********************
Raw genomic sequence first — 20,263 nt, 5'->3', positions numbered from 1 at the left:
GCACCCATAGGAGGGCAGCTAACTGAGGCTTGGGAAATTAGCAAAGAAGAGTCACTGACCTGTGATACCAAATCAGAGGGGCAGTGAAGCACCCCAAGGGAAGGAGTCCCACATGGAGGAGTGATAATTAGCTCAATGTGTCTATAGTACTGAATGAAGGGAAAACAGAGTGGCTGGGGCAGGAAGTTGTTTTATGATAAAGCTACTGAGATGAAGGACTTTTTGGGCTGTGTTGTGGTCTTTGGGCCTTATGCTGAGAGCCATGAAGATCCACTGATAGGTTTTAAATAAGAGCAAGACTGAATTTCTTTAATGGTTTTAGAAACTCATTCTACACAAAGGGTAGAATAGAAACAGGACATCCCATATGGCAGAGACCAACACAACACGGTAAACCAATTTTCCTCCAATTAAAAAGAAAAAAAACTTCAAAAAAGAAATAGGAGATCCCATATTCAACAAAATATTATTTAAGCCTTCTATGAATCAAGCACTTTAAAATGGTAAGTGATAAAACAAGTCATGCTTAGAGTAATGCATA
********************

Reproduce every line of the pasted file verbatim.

Raw genomic sequence first — 20,263 nt, 5'->3', positions numbered from 1 at the left:
GCACCCATAGGAGGGCAGCTAACTGAGGCTTGGGAAATTAGCAAAGAAGAGTCACTGACCTGTGATACCAAATCAGAGGGGCAGTGAAGCACCCCAAGGGAAGGAGTCCCACATGGAGGAGTGATAATTAGCTCAATGTGTCTATAGTACTGAATGAAGGGAAAACAGAGTGGCTGGGGCAGGAAGTTGTTTTATGATAAAGCTACTGAGATGAAGGACTTTTTGGGCTGTGTTGTGGTCTTTGGGCCTTATGCTGAGAGCCATGAAGATCCACTGATAGGTTTTAAATAAGAGCAAGACTGAATTTCTTTAATGGTTTTAGAAACTCATTCTACACAAAGGGTAGAATAGAAACAGGACATCCCATATGGCAGAGACCAACACAACACGGTAAACCAATTTTCCTCCAATTAAAAAGAAAAAAAACTTCAAAAAAGAAATAGGAGATCCCATATTCAACAAAATATTATTTAAGCCTTCTATGAATCAAGCACTTTAAAATGGTAAGTGATAAAACAAGTCATGCTTAGAGTAATGCATA